Forming a Portfolio
Let us now combine Asset A and Asset B into a portfolio in which the first has a 40% weight and the second has a 60% weight. The second-to-last row of our table shows the expected arithmetic portfolio return of 5.6% per year. This is simply the weighted average of each asset’s expected return. The calculation of the expected standard deviation of the portfolio is more complicated, but it highlights the mathematical logic of diversification. The portfolio standard deviation equals the square root of the portfolio variance. The latter is calculated as follows: [(Asset A weight squared multiplied by Asset A standard deviation squared) plus (Asset B weight squared multiplied by Asset B standard deviation squared) plus (two times Asset A weight multiplied by Asset B weight times the covariance of A and B)]. As you can see, the portfolio standard deviation is 6.1%, which is less than 6.8%—the weighted average of Asset A’s and Asset B’s standard deviations. The cause of this result is the relatively low covariance between A’s returns and B’s returns (or alternatively, their relatively low correlation of 0.41). The fact that their respective returns apparently move in less than perfect lockstep with each other reduces the overall expected variability of the portfolio return. However, this encouraging conclusion is subject to two critical caveats. First, it assumes the absence of a nonlinear relationship between A’s returns and B’s returns that has not been picked up by the correlation estimate. Second, it assumes that the underlying factors giving rise to the correlation of 0.41 will remain unchanged in the future. In practice, however, this is not the case, and correlations tend to be unstable over time. For example, in 2008, investors discovered that despite relatively low estimated correlations between their historical returns, many asset classes shared a nonlinear exposure to a market liquidity risk factor. When liquidity fell sharply, correlations rose rapidly and undermined many of the expected benefits from portfolio diversification.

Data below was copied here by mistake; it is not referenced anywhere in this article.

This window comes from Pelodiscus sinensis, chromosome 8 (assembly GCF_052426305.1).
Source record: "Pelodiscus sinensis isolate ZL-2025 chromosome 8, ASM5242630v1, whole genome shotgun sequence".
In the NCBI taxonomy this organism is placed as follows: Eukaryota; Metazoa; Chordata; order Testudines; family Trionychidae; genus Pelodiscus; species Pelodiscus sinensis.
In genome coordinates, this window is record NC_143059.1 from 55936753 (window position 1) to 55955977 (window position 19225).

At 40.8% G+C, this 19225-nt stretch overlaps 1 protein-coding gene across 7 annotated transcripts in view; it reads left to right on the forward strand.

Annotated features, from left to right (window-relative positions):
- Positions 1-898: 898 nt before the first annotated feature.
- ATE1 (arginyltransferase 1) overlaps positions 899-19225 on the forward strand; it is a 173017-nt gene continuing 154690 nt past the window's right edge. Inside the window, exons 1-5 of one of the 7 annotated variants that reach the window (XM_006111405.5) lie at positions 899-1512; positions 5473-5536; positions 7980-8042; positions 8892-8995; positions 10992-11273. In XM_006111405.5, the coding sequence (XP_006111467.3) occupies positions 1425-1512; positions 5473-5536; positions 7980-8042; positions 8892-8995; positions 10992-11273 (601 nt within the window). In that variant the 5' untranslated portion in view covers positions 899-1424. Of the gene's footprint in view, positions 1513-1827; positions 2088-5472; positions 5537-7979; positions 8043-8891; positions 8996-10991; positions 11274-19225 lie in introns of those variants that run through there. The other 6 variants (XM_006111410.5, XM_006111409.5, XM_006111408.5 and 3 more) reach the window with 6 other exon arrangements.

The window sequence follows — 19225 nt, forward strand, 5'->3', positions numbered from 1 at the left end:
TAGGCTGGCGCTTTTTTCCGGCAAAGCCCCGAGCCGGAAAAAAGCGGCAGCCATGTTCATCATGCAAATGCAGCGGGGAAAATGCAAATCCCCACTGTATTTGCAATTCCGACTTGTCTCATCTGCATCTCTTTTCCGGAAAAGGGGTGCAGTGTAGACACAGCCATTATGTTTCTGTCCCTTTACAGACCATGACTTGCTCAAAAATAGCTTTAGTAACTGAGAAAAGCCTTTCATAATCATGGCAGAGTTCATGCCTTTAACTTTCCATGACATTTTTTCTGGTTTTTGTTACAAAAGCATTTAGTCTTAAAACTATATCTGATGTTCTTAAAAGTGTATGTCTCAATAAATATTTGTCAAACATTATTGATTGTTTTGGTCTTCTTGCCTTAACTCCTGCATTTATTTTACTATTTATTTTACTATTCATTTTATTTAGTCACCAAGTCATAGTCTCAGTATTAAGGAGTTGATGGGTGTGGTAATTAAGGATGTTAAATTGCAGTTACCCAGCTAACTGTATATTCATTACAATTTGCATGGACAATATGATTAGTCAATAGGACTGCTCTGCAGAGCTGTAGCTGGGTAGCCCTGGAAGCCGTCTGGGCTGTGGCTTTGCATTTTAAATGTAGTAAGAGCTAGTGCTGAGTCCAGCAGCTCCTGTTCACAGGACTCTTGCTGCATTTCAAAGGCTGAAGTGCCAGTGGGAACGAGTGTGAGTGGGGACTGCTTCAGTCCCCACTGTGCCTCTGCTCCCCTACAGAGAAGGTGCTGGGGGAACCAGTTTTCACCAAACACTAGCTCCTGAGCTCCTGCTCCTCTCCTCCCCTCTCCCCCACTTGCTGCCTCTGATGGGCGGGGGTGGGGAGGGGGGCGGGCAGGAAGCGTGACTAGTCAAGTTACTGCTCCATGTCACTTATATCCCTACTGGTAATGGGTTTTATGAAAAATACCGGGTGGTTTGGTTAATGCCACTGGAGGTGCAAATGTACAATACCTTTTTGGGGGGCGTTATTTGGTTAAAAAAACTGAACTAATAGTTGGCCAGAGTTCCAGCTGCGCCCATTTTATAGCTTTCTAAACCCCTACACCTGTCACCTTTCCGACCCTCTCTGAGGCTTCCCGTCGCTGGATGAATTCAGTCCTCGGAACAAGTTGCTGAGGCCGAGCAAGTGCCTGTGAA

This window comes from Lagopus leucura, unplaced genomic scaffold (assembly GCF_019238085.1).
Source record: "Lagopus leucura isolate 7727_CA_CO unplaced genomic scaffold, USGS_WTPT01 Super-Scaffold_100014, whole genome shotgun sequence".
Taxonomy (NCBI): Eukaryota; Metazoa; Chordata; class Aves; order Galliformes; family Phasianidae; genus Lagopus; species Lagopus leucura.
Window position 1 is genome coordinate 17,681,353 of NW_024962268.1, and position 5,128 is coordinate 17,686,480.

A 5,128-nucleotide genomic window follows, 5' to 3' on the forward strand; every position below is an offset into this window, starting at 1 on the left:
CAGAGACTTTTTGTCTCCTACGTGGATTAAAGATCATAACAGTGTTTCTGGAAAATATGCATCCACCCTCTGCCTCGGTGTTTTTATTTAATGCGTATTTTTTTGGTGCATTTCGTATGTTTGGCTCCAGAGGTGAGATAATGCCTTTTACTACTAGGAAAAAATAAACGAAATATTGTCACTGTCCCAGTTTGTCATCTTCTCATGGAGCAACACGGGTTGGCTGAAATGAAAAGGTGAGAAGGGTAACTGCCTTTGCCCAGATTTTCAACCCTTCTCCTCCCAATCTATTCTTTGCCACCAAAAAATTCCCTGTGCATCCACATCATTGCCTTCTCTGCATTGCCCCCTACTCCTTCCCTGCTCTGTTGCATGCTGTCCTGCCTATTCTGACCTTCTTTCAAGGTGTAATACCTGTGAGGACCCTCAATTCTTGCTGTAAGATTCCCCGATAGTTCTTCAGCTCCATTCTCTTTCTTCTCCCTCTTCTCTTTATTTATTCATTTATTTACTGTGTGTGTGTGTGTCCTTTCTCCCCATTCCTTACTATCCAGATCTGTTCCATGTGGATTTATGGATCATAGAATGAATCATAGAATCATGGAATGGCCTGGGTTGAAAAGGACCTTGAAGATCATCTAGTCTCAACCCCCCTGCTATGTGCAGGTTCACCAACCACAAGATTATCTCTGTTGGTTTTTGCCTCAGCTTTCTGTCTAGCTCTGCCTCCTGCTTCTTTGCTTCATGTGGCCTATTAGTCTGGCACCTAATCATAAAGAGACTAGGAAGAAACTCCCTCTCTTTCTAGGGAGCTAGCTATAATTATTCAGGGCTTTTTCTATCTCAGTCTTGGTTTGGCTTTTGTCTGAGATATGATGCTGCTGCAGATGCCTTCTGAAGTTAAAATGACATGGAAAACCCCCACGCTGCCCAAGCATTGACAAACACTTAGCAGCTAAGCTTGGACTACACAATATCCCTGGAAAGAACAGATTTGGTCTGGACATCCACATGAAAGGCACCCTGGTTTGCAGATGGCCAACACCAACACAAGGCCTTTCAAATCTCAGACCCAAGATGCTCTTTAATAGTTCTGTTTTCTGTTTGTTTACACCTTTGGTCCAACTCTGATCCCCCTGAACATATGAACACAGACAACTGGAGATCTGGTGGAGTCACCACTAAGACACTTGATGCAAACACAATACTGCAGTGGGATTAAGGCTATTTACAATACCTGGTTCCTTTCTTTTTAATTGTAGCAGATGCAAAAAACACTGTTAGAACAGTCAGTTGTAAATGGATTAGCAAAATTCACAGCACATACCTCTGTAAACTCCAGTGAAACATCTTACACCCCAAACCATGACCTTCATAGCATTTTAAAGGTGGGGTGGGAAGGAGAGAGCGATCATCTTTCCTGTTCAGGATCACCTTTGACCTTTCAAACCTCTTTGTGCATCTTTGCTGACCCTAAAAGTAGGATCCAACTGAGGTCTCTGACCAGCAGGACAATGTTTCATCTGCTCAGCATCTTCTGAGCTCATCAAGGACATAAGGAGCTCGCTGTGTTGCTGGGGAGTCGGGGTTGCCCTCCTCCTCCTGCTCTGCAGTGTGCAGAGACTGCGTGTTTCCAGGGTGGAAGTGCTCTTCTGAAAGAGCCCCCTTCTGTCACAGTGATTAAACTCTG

Expected Portfolio Returns
The last line in our table is an estimate of the geometric or compound average rate of return that an investor might be expected to actually realize on this portfolio over a multiyear period, assuming that we have accurately estimated the underlying means, standard deviations, and correlations and that they remain stable over time (all questionable assumptions, as we have noted). As you can see, it is less than the expected arithmetic annual return. Unfortunately, too many asset allocation analyses make the mistake of assuming that the arithmetic average return will be earned over time, rather than the geometric return. In the example we have used, for an initial investment of $1,000,000 and a 20-year holding period, this difference in returns results in terminal wealth that is lower by $370,358, or 12.5%, than the use of the arithmetic average would have led us to expect. This is not a trivial difference.